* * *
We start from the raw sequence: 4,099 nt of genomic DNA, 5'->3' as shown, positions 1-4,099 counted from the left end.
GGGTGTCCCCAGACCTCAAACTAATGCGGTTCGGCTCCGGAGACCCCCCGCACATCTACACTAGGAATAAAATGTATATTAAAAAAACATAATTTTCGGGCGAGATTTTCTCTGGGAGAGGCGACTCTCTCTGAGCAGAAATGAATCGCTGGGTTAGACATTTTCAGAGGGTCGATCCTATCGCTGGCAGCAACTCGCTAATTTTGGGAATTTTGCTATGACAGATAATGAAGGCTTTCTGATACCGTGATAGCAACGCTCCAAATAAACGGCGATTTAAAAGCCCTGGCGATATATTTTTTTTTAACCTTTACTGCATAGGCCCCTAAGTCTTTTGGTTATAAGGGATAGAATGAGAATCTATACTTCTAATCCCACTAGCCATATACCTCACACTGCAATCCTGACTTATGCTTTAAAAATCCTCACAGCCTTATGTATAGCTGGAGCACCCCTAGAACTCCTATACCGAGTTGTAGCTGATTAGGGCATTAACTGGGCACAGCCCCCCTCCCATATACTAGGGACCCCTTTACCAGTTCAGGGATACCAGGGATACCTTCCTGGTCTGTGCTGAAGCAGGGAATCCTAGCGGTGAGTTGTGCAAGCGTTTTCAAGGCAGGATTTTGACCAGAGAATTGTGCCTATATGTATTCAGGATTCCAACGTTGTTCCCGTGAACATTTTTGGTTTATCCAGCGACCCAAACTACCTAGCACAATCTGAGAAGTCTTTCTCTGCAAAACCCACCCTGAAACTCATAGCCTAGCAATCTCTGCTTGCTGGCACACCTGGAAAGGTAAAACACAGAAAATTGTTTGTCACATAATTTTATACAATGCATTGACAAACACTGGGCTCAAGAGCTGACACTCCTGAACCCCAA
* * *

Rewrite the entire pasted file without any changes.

We start from the raw sequence: 4,099 nt of genomic DNA, 5'->3' as shown, positions 1-4,099 counted from the left end.
GGGTGTCCCCAGACCTCAAACTAATGCGGTTCGGCTCCGGAGACCCCCCGCACATCTACACTAGGAATAAAATGTATATTAAAAAAACATAATTTTCGGGCGAGATTTTCTCTGGGAGAGGCGACTCTCTCTGAGCAGAAATGAATCGCTGGGTTAGACATTTTCAGAGGGTCGATCCTATCGCTGGCAGCAACTCGCTAATTTTGGGAATTTTGCTATGACAGATAATGAAGGCTTTCTGATACCGTGATAGCAACGCTCCAAATAAACGGCGATTTAAAAGCCCTGGCGATATATTTTTTTTTAACCTTTACTGCATAGGCCCCTAAGTCTTTTGGTTATAAGGGATAGAATGAGAATCTATACTTCTAATCCCACTAGCCATATACCTCACACTGCAATCCTGACTTATGCTTTAAAAATCCTCACAGCCTTATGTATAGCTGGAGCACCCCTAGAACTCCTATACCGAGTTGTAGCTGATTAGGGCATTAACTGGGCACAGCCCCCCTCCCATATACTAGGGACCCCTTTACCAGTTCAGGGATACCAGGGATACCTTCCTGGTCTGTGCTGAAGCAGGGAATCCTAGCGGTGAGTTGTGCAAGCGTTTTCAAGGCAGGATTTTGACCAGAGAATTGTGCCTATATGTATTCAGGATTCCAACGTTGTTCCCGTGAACATTTTTGGTTTATCCAGCGACCCAAACTACCTAGCACAATCTGAGAAGTCTTTCTCTGCAAAACCCACCCTGAAACTCATAGCCTAGCAATCTCTGCTTGCTGGCACACCTGGAAAGGTAAAACACAGAAAATTGTTTGTCACATAATTTTATACAATGCATTGACAAACACTGGGCTCAAGAGCTGACACTCCTGAACCCCAA